• What computer system (hardware, operating system, or applications software) was affected

  • What security infrastructure was in place, which could include an incident-response team, encryption, a firewall, secure remote access or authorization tools, an intrusion detection system (IDS), security auditing tools, access control lists, or packet filtering

  • Whether the intrusion or attack resulted in a loss or compromise of sensitive, classified, or proprietary information

  • Whether the intrusion or attack resulted in damage to systems or data

  • What actions to mitigate the intrusion or attack have been taken, which could include the system being disconnected from the network, system binaries checked, backup of affected systems, or log files examined

  • What agencies have been contacted, which could include state or local police, CERT, or FedCIRC

  • When your system was last modified or updated and the name of the company or organization that did the work (address, phone number, point of contact information)

It is also necessary to determine a dollar value for damage, business loss, and cost to restore systems to normal operating conditions. The following information is helpful in determining dollar amounts:

  • In the event that repairs or recovery were performed by a contractor, you should determine the charges incurred for services.

  • If in-house staff were involved in determining the extent of the damage, repairing systems or data, or restoring systems to normal operating conditions, you should determine the number of hours staff expended to accomplish these tasks and the hourly wages, benefits, and overhead associated with each employee involved in the recovery.

  • If business was disrupted in some way, you should determine the number of transactions or sales that were actually disrupted and their dollar value.

  • If systems were impaired to the point that actual disrupted transactions or sales cannot be determined, then you should determine the dollar value of transactions or sales that would occur on a comparable day, for the duration of the system outage.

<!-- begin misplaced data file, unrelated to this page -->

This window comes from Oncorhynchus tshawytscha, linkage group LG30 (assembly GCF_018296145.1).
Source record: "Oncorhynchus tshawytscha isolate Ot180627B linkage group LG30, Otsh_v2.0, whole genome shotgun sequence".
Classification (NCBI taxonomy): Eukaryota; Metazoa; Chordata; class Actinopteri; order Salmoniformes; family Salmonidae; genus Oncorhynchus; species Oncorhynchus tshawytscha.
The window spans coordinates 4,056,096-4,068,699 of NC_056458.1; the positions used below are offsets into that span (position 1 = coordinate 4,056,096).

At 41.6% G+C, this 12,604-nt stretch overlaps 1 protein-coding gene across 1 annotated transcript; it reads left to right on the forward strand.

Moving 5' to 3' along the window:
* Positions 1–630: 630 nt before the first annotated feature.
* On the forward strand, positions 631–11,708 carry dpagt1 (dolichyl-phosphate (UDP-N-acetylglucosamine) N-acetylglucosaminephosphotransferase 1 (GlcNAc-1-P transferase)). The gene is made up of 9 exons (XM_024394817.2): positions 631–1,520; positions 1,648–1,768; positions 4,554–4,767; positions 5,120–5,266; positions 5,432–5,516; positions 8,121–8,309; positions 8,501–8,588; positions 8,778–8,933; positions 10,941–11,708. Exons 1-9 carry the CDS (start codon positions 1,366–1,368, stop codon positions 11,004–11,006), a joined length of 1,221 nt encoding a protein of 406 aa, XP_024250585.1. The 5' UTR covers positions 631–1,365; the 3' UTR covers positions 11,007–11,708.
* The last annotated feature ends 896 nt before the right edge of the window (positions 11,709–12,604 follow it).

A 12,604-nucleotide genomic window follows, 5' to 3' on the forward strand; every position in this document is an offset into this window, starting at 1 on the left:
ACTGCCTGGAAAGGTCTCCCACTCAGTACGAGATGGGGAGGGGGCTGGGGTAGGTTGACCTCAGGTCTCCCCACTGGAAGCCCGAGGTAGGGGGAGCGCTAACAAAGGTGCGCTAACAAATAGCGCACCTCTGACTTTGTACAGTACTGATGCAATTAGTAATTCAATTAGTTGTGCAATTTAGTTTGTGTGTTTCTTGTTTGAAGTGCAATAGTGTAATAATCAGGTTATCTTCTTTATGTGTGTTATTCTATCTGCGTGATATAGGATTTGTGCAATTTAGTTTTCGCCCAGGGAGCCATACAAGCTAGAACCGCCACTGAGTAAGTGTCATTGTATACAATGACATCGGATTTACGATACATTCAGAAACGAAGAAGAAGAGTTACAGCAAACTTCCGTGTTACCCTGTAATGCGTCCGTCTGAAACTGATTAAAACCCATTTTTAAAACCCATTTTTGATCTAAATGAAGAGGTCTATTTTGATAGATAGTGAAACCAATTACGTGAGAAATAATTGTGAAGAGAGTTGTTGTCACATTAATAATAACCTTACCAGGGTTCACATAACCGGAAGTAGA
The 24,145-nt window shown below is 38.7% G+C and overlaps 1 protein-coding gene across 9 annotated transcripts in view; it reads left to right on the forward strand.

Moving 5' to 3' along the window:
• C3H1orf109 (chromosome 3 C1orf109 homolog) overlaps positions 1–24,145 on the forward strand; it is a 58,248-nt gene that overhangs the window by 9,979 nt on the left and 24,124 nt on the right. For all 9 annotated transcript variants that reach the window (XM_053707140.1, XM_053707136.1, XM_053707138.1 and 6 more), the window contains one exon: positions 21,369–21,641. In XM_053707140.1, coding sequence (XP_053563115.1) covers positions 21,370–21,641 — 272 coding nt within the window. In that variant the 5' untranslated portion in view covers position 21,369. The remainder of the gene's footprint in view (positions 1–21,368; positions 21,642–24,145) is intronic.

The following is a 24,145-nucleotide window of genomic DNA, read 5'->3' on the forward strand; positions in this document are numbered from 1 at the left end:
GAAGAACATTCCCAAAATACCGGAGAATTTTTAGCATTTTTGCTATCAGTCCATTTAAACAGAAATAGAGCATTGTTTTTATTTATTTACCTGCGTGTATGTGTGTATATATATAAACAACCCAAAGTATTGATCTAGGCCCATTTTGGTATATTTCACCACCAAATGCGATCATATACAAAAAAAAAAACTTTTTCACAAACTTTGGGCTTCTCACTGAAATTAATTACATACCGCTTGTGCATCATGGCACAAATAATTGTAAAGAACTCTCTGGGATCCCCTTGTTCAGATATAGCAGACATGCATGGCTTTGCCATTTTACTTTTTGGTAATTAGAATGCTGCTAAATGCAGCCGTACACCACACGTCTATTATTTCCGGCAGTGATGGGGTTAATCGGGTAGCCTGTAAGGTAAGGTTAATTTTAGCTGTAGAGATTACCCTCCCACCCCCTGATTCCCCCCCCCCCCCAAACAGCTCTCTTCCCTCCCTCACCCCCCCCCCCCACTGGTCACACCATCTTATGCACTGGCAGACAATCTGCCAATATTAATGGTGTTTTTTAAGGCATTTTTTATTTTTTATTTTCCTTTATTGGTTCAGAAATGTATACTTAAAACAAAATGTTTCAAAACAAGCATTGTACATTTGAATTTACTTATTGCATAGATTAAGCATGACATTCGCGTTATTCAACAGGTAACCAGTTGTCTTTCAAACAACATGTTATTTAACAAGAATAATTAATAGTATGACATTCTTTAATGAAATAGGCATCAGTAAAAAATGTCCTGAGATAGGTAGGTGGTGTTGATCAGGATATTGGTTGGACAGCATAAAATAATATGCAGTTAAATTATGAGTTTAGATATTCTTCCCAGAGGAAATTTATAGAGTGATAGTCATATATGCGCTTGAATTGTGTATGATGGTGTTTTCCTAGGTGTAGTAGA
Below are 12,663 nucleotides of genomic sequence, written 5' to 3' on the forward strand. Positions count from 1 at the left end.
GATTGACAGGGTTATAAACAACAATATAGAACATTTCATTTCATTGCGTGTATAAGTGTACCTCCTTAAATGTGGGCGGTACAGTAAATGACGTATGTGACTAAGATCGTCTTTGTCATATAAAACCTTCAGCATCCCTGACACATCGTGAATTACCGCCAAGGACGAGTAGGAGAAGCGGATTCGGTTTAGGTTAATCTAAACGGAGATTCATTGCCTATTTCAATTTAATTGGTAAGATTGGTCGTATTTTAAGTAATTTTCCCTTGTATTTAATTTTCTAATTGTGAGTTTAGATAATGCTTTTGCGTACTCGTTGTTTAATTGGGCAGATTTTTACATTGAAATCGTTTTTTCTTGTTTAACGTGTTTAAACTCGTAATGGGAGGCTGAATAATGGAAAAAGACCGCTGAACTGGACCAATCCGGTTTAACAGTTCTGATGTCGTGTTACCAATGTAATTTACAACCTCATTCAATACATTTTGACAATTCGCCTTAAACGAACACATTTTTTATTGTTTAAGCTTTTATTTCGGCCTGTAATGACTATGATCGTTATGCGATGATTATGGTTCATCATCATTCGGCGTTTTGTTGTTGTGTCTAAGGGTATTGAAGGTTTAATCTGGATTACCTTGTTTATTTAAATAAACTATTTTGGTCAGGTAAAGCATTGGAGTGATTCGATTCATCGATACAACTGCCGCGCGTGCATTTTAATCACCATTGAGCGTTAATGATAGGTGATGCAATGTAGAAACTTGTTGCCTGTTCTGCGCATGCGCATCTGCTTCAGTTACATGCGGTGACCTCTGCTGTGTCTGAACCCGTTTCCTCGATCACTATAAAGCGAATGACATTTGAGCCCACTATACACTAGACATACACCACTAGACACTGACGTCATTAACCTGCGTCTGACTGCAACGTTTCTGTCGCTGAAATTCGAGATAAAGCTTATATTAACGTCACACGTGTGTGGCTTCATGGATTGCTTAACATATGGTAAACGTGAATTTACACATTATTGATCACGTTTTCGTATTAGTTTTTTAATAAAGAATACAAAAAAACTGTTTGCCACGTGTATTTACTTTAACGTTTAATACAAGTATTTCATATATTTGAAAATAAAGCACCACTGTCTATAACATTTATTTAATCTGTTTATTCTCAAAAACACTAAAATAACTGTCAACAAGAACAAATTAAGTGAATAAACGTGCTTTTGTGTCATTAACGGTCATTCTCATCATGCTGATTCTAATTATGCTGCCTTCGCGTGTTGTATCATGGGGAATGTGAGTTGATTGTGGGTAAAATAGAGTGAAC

• If systems are used to produce goods, deliver services, or manage operations, then determine the value of the loss due to that disruption. (You may have had similar experiences if operations were disrupted because of inclement weather, fires, earthquakes, or other disruptive incidents.)

  • If systems were physically damaged, you need to know what you paid to acquire and install the systems.

  • If systems were stolen, you need to know what you paid to acquire and install the systems and the cost of actions taken to ensure that information on the stolen systems cannot be used to access systems.

  • If intellectual property or trade secrets were stolen, then you need to determine the value of that property.

  • If intellectual property or trade secrets were used by a competitor or other party, then you need to determine the impact on your business.

A good source of information about dealing with intrusions is available from the High Tech Crime Investigation Association Web site www.htcia.org, and specific information is available at the San Diego Chapter's Web site, www.htcia-sd.org. The San Diego Chapter has also published a guide for working with law-enforcement agencies when you have had a computer incident; this is available at www.htcia-sd.org/htciaguide.pdf.

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Implementing Homeland Security for Enterprise IT
Implementing Homeland Security for Enterprise IT
ISBN: 1555583121
EAN: 2147483647
Year: 2003
Pages: 248